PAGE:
| 9:20 pm on Jul 10, 2007 (gmt 0)|
I had a similar situation and I did remove the category descriptions from page 1, 2, 3 and etc.. because I wanted the copy to be unique only to the main category page not the numbered pages.
I still made sure the user knew that they were still part of that category but I did remove the description. The next pages will always have unique content so why add the description from the main page there.
| 10:34 pm on Jul 10, 2007 (gmt 0)|
I find it appalling that we are forced to sacrifice user experience in order to satisfy search engines' ambiguous (and, to the best of my knowledge, unpublished) definitions of "duplicate content".
How about petitioning for them to either give us precise definitions or provide "how-to-do-it-without-incurring-the-wrath" examples for common situations like photo galleries where one photo can end up in several of them, multiple post categories in blogs, etc?
| 11:47 pm on Jul 10, 2007 (gmt 0)|
I agree. This isn't the first time I've had to weight my users' satisfaction against Google's satisfaction.
| 12:34 am on Jul 11, 2007 (gmt 0)|
Ask yourself how a SERP with 50 identical titles in it guides the user as to which one to click on... and you'll know what to do.
| 1:03 am on Jul 11, 2007 (gmt 0)|
If I were Google I'd pick the one with the most internal links pointing to it. Are you saying that the duplicate descriptions are OK because of that, or are you saying I should remove the duplicate descriptions?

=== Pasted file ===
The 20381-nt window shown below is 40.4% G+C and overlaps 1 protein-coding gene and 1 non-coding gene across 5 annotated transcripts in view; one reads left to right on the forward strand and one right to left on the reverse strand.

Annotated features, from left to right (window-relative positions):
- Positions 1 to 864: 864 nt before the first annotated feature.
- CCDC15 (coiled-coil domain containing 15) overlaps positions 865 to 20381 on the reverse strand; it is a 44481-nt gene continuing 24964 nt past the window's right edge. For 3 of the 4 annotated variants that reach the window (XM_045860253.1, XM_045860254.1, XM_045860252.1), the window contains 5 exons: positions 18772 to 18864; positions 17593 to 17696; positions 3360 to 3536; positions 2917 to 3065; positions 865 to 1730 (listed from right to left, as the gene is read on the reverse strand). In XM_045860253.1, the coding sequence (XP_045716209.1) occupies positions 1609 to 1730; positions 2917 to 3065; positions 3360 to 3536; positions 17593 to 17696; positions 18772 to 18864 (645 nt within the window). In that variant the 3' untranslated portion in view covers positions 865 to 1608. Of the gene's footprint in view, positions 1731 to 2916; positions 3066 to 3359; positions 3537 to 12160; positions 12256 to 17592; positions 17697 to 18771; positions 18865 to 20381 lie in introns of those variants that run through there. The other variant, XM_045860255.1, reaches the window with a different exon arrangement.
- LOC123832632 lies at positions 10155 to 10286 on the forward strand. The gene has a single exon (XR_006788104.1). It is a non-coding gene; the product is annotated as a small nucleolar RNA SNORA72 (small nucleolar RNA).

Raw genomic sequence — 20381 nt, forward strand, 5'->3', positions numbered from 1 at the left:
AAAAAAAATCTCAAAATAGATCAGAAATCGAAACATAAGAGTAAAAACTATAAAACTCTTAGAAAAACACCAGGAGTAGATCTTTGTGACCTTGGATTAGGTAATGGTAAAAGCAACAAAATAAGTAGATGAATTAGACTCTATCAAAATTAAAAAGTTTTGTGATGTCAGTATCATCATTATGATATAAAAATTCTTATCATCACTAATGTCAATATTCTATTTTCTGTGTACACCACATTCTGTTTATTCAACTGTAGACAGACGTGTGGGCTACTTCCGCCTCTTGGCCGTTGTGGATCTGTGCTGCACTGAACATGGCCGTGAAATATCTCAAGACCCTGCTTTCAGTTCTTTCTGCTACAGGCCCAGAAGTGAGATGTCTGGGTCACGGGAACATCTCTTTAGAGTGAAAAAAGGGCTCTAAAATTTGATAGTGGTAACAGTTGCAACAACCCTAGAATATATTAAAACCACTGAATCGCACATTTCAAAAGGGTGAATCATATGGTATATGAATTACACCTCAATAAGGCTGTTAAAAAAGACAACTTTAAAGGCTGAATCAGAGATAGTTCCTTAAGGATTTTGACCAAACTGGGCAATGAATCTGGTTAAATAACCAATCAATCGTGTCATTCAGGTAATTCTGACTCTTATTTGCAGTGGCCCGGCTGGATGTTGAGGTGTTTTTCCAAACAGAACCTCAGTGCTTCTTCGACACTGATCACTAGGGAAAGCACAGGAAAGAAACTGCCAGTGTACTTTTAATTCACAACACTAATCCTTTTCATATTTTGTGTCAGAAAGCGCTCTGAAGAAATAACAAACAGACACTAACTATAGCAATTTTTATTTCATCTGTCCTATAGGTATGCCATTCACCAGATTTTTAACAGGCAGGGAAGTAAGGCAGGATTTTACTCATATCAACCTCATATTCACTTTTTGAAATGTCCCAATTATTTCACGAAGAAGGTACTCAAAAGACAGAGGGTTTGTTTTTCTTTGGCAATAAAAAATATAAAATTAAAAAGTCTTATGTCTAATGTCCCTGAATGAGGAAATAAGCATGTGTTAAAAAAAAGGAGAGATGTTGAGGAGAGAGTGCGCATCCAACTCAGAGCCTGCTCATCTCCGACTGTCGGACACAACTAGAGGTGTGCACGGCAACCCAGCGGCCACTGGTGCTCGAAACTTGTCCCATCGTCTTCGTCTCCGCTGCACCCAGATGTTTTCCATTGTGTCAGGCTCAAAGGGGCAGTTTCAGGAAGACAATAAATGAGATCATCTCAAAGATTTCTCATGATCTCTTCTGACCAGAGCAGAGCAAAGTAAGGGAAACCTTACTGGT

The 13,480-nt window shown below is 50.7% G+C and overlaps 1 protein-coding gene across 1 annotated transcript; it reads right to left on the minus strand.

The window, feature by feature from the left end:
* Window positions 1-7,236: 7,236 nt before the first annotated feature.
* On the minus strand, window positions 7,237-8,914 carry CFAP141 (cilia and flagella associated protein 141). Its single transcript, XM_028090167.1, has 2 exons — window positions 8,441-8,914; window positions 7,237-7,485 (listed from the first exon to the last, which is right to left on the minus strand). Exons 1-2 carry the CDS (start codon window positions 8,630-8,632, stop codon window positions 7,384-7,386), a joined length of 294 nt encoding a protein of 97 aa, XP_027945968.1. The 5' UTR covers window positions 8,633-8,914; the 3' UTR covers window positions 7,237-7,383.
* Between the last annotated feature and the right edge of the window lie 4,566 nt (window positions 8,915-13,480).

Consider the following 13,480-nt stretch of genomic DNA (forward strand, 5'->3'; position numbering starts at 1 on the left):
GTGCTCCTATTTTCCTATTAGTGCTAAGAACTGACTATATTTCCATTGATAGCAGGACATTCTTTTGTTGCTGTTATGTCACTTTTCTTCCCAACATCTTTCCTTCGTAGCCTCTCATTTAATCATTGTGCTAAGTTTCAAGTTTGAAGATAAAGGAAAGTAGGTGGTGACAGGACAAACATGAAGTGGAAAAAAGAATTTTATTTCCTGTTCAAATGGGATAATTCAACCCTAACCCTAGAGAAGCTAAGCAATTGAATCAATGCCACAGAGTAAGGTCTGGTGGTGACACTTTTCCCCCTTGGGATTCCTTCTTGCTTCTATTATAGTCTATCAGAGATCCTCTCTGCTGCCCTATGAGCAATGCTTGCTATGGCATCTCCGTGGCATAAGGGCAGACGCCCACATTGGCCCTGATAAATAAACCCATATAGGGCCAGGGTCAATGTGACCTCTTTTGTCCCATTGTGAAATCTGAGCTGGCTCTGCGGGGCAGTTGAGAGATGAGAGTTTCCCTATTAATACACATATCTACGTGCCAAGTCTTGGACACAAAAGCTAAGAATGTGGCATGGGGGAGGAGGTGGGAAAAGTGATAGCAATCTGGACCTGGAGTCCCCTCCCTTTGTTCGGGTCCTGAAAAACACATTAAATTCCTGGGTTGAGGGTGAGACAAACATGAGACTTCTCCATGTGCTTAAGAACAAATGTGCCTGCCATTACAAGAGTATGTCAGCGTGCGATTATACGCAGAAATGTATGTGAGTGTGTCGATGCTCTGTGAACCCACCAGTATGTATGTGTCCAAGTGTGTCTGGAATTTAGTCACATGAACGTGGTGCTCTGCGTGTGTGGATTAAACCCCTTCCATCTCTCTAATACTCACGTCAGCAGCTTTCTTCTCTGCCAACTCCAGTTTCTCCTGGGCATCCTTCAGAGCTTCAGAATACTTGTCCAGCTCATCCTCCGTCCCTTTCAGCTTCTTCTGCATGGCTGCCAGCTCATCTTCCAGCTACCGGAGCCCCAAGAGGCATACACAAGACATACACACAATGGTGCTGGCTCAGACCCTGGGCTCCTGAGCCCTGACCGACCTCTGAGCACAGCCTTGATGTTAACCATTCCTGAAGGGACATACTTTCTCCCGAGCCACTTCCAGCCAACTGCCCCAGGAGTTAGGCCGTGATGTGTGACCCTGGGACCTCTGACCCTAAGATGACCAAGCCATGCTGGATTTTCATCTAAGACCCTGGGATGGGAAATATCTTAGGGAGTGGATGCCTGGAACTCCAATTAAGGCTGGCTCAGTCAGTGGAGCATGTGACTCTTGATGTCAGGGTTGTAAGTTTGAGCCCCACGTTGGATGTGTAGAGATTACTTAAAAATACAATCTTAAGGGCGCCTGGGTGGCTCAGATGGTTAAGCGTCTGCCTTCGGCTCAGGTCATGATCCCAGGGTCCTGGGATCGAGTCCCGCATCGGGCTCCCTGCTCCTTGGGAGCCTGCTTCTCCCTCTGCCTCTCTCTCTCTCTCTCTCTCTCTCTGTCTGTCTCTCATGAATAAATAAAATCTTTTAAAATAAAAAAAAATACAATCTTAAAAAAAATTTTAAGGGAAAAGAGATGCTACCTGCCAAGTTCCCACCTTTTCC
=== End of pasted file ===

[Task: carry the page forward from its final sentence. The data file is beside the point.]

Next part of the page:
| 1:14 am on Jul 11, 2007 (gmt 0)|
How are they supposed to attach semantic meaning to the following:
<p>This is a description of my category</p>
<h2 class="category">My Category</h2>
<p class="description">This is a description of my category</p>
<h2 class="cat">My Category</h2>
<p class="description">This is a description of my category</p>
The first one is a h2/p tag combination. Sure you know its a category and description, but how are they supposed to know this or any h2/p combination for that matter?
In the second case, do you really believe that Google can perfectly derive semantic meaning based on class/id alone?
In the third case, even Google did make some decision about id/class meaning, how do you know they won't analyze it to be a description of a cat?
So can you blame them? Its not their fault. Its not yours. Its the markup language and agreed upon understanding of what you are trying to express is what is wrong. HTML isn't it.
| 2:26 am on Jul 11, 2007 (gmt 0)|
I don't blame them, it's just frustrating from a whole-business perspective.
Do you recommend removing the descriptions from the pages beyond #1 then?
| 4:56 am on Jul 11, 2007 (gmt 0)|
To give G due they have updated their Webmaster Guidelines recently and the content has hugely increased regarding duplicate and boiler plate.
Check out the new guidelines, they might help you in your approach to content.
| 12:12 pm on Jul 11, 2007 (gmt 0)|
Pagination is OK if every page is unique. Check for: meta titles , descriptions , content . If these are OK you should be sailing, provided you have no other issues.
If you cannot alter this [ which would defeat the purpose of pagination ] , then G will likely pick the strongest pages aka PR , IBL links .
[edited by: Whitey at 12:13 pm (utc) on July 11, 2007]
| 1:06 pm on Jul 11, 2007 (gmt 0)|
|I find it appalling that we are forced to sacrifice user experience in order to satisfy search engines' ambiguous (and, to the best of my knowledge, unpublished) definitions of "duplicate content". |
You're not, so don't get riled!